Linseed crisps

Cooking for people who can’t eat grains, including wheat, can be a challenge when it comes to snacks and finger foods. It’s all very well to keep putting out those celery and carrot sticks on the table, but sometimes, you just want to do more for people.

These linseed crisps do just that. They’re gluten free and, if you choose the seeds carefully, starch free too. The only catch is that you don’t bake them: you dehydrate them. This takes a long time, so plan ahead, days ahead, to make sure you have crisps rather than half-dried soggy mush.

So how did we go?

Linseed crisps. Look closely and you can see the linseeds holding the crisps together

Linseed crisps. Look closely and you can see the linseeds holding the crisps together

After a night of soaking seeds (while we slept of course), and then five hours on-and-off of drying them out in the oven (our dehydrator wasn’t available), we had crispy seed crisps. They looked great and I enjoyed the taste, even if it was a little strong. These are crisps for pairing with dips or even blue cheese  (the stinkier the better),

My husband wasn’t so keen. He said the smell reminds him too much of cricket bats and his years of oiling these bats with, you guessed, linseed oil. He says he loves the smell, but he’s never associated it with eating.

Because these crisps work so well with things, and they are gluten free, they will be made again and again (even if my husband leaves them for the rest of us). Next time, though, I’ll plan further ahead and have the dehydrator ready.

Linseed crisps

  • Servings: about 250 grams of crisps
  • Difficulty: easy
  • Print


  • 160 grams of linseeds
  • 80 grams total of sesame and sunflower seeds
  • a pinch of salt
  • optional: extra flavour from a teaspoon of cumin or fennel seeds, cayenne, or even some finely chopped rosemary


  1. Soak all the seeds overnight.
  2. In the morning, tip of any excess water. The linseeds will have a jelly-like gel around them, which is what holds these crisps together as they dry.
  3. Spread the mixture over parchment paper on baking trays so it’s thin but evenly spread. You want crisps at the end of this, not slice.
  4. If you have a dehydrator, use it (and the trays that come with it, of course). Otherwise, dry the mixture out in the oven at the lowest temperature possible for at least five hours. Check every hour or so to make sure you have drying and not cooking. Turn them over about half way through.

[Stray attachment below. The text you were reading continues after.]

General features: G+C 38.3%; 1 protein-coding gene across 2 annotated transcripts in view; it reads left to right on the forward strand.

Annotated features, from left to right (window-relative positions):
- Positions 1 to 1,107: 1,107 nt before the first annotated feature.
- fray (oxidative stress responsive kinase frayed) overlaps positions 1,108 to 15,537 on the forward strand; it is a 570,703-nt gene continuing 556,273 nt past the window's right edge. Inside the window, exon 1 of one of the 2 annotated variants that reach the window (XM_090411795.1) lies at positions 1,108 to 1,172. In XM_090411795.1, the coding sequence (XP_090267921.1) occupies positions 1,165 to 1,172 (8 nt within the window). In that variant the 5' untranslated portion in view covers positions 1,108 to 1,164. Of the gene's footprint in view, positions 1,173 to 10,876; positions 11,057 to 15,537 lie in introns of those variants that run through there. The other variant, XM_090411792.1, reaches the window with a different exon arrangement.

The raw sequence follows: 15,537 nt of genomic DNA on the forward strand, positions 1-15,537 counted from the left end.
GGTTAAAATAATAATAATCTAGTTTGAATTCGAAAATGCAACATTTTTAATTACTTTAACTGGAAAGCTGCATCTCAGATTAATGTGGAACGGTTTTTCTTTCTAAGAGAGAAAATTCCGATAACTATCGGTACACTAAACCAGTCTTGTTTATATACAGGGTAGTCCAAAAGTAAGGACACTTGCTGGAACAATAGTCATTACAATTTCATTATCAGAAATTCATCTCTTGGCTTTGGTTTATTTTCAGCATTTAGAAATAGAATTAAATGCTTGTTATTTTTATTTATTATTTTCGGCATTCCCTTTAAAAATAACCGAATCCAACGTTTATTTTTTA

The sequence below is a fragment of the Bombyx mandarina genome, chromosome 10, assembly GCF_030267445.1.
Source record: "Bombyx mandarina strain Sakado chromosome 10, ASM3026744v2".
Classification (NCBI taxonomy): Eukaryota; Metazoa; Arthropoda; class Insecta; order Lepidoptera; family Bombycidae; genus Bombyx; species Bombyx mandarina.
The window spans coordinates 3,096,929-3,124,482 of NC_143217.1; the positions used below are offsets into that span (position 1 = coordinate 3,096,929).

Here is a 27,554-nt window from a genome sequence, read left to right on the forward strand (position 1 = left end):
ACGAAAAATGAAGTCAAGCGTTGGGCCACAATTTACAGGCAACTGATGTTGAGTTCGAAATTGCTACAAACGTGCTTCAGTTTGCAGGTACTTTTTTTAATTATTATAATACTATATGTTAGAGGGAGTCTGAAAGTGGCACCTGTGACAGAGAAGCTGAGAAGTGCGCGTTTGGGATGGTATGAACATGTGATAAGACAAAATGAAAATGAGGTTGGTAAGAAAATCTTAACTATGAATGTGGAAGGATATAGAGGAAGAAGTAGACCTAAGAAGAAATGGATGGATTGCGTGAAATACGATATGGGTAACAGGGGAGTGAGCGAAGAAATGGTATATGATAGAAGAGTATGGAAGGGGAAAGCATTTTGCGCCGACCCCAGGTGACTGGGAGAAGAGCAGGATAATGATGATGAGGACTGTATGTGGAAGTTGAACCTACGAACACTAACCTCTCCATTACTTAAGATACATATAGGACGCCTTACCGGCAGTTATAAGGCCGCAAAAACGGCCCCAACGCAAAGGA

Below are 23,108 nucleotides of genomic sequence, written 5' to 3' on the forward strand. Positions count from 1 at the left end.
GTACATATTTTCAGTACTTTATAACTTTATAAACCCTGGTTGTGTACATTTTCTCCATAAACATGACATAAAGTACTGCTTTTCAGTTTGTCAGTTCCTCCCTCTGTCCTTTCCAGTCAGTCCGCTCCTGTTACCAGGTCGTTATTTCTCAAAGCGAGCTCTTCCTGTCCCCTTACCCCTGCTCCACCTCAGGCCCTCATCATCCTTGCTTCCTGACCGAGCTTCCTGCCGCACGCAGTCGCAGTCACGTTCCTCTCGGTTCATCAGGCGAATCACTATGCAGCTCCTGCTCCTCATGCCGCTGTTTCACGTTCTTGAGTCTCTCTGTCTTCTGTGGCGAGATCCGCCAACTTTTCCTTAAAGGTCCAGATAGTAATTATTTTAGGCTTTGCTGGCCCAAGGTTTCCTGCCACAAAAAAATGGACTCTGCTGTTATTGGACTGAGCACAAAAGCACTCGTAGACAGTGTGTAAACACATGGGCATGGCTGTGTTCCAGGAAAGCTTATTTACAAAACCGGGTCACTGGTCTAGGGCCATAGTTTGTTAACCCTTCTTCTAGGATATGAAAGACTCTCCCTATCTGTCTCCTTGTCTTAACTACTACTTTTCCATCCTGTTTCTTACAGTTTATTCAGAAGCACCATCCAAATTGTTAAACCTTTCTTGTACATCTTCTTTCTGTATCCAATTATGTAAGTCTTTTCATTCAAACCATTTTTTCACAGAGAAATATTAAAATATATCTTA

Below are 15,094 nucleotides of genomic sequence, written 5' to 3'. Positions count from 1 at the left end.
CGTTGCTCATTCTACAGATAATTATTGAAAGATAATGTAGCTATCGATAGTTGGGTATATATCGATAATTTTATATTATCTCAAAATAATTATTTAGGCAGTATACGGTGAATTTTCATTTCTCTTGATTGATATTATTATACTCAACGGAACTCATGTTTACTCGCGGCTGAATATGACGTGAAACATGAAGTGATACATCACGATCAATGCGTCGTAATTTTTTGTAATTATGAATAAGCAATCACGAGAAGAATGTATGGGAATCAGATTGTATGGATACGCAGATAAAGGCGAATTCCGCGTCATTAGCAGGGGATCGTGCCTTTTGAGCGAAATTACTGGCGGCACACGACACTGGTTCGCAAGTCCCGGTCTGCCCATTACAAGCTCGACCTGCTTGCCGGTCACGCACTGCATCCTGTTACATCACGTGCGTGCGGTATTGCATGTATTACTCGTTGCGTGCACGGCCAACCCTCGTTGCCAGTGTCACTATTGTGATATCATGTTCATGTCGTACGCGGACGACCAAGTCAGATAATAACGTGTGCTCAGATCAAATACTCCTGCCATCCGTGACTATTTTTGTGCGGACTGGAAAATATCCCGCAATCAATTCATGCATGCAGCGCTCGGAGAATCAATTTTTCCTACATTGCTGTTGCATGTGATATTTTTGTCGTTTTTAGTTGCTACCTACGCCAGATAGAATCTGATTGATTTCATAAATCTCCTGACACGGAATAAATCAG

5. Once they’re dried out, break them into randomly shaped pieces (this happens even if you don’t want it to). Scatter them artistically on a platter and serve with dips and cheese.


We have a dehydrator, but I didn’t get organised enough to use it for this one: I’d need to make half the amount for the trays we have. Our oven doesn’t go below 110°C, so we turned it off half way through, flipped the half-dry crisps, let everything cool down, then turned it back on for another couple of hours.

Source: It’s based on a recipe from the famous paleo chef, Pete Evans, as published in the Food and Wine section of the the local newspaper earlier this year. He might be in trouble for his advocacy of paleo (including for babies), but these are great crisps.

Linseed crisps

Linseed crisps

Submitted to Fat Tuesday, Tell ’em Tuesday


15 thoughts on “Linseed crisps

    • The drying was a big deal. A dehydrator would work best if you have one. Otherwise, just use the oven on the lowest temperature. If your oven won’t go below 100C (like ours) you might have to turn it off to avoid cooking the crisps rather than drying them. I wish we’d thought of spreading the mixture onto paper to make it easier to turn over, but that can be for next time. I’d be grateful to hear if you have any better ideas.


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